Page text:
There's a big New York article by Frank Rich on "Obama's Original Sin." Obama oughta have dealt out a "reckoning from the moneyed interests who brought the economy down" in 2008, he writes.
Good idea. But why wasn't there a mention of Fannie Mae or Freddie Mac in the article? Just a tear-jerker about a retired policeman that got a foreclosure notice on his debt-free home.
Now that the New York Times's own financial reporter Gretchen Morgenson has a book out on the Times imprint, Times Books, and that book, Reckless Endangerment, fingers the Community Reinvestment Act, Fannie Mae, and Fannie Mae CEO James A. Johnson as the culprits for the meltdown, you'd have thought that Timesman Frank Rich would at least make a nod towards the CRA/Fannie explanation. But he doesn't, and I trawled through the comments looking in vain for a commenter that got it. OK, there was one commenter that referenced George Will's review of Reckless Endangerment.
Look, I understand that the liberal line is that the meltdown was caused by greedy bankers and slack regulation, but even liberals need to know the time of day. As Noam Chomsky wrote about the Wall Street Journal: the news side is solid because the rich need to know the truth about the economy for they need to manage their riches. But it doesn't matter to them that the opinion side is deluded right-wing craziness.
Liberals need to know the truth about their favorite government programs, especially when they are going badly wrong.
Then there's Medicare. According to Michael F. Cannon:
The three most salient characteristics of Medicare and Medicaid fraud are: It’s brazen, it’s ubiquitous, and it’s other people’s money, so nobody cares.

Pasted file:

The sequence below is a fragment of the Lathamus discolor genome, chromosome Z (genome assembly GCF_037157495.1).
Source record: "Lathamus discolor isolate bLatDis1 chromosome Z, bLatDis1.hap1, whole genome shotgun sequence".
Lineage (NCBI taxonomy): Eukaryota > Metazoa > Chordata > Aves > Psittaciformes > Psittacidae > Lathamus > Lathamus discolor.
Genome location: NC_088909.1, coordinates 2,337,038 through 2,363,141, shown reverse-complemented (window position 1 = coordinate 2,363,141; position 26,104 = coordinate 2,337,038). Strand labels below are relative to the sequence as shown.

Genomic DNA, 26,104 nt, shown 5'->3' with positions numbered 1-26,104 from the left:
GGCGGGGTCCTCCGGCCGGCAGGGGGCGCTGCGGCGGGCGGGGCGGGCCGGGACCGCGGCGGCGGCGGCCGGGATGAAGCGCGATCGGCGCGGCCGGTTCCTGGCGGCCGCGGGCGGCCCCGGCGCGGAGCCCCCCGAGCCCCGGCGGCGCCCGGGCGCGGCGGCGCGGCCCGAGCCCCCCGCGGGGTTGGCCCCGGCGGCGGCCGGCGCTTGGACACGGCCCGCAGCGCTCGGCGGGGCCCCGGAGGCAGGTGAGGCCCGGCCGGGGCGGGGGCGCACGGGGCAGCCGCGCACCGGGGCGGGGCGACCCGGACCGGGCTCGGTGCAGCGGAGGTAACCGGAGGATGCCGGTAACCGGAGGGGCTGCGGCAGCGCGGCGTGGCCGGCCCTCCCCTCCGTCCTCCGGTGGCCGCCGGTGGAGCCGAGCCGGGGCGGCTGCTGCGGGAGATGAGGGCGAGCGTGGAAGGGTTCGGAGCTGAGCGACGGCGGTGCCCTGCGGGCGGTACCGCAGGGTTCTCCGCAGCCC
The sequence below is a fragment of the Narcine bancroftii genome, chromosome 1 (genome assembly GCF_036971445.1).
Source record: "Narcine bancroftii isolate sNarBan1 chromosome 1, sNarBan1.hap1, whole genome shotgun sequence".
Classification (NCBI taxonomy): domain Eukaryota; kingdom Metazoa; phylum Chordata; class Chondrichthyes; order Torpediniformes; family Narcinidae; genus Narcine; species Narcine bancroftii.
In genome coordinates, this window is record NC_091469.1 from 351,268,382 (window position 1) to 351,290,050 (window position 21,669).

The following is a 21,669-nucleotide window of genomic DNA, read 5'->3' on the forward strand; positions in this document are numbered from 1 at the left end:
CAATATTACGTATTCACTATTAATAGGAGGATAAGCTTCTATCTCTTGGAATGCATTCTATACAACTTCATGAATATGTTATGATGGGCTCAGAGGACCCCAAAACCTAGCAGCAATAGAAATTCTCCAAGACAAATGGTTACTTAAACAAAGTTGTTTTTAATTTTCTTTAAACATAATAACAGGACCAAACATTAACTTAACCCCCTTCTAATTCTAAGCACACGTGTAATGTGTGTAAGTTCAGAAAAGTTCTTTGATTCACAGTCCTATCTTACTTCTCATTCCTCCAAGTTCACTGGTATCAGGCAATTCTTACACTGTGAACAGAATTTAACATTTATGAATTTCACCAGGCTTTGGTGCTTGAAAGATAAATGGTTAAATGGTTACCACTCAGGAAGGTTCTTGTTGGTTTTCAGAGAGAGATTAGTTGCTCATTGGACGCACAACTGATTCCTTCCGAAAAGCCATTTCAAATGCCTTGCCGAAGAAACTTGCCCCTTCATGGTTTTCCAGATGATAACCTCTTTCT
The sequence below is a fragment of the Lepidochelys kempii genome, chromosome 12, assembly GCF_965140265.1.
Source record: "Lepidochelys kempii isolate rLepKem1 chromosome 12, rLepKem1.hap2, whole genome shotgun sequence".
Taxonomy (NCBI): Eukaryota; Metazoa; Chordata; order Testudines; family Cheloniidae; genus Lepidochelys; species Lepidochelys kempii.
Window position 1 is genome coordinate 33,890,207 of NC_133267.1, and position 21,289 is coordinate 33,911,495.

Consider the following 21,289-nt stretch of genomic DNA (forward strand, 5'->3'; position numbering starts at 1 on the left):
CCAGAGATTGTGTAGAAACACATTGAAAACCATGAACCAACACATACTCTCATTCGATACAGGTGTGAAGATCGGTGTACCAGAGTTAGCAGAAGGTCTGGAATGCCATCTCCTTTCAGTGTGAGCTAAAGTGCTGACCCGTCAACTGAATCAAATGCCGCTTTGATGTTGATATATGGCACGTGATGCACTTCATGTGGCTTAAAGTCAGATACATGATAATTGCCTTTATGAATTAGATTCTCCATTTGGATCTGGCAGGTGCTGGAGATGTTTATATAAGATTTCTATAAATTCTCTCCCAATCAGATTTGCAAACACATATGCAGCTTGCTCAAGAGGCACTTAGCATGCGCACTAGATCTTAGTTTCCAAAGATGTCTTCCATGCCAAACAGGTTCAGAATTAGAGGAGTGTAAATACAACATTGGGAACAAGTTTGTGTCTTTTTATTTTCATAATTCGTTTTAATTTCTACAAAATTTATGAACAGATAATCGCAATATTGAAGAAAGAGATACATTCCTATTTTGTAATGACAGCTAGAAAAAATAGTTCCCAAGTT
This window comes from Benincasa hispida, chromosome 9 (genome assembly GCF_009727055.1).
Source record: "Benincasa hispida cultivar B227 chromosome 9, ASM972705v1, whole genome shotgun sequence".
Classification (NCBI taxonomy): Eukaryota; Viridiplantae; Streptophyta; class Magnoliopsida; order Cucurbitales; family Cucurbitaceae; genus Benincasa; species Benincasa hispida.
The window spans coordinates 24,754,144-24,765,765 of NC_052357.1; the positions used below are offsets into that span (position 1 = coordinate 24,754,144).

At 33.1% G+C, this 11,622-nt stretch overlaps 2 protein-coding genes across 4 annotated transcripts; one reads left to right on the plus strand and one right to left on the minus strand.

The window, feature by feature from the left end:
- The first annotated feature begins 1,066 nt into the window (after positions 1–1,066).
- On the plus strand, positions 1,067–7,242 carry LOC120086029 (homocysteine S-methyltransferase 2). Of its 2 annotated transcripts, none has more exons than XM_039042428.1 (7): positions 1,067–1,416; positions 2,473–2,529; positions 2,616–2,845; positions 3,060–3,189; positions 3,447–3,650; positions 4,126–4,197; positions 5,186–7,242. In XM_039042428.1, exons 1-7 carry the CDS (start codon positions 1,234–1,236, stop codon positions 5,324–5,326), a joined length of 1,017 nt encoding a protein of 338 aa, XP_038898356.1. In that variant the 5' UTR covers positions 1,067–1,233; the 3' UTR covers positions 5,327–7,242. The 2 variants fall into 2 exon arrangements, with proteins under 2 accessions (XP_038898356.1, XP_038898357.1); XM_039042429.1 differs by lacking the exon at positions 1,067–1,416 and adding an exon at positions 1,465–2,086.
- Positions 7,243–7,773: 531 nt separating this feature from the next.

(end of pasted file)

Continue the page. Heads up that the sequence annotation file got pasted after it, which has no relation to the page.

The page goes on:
A conservative estimate of Medicare fraud is that it is 10 percent of spending. Maybe it's worse; maybe it's 20-30 percent.
The point is, of course, with Medicare and with the financial meltdown, that the problem is not the fraudsters. The problem is the government. Medicare was set up as a fee-for-service operation, so medical providers have an interest in gaming the system to maximize the number of reimbursable procedures. The government's affordable housing programs forced lenders to lend to borrowers without proper income and credit. So of course we ended up with toxic debt swilling around all over the world.
You can fool some of the people all of the time, said Abraham Lincoln, and it certainly seems that liberals are completely fooled about the financial meltdown and about Medicare.
But at some point, the people that understand what is going down are going to have to stand up and be counted. It was government that set up the financial meltdown and nearly broke the economy. It is government that is breaking Medicare, and forcing the end of Medicare as we know it. Until we get to that point, where the American people understand this and insist on it, we are still heading downriver for the waterfall.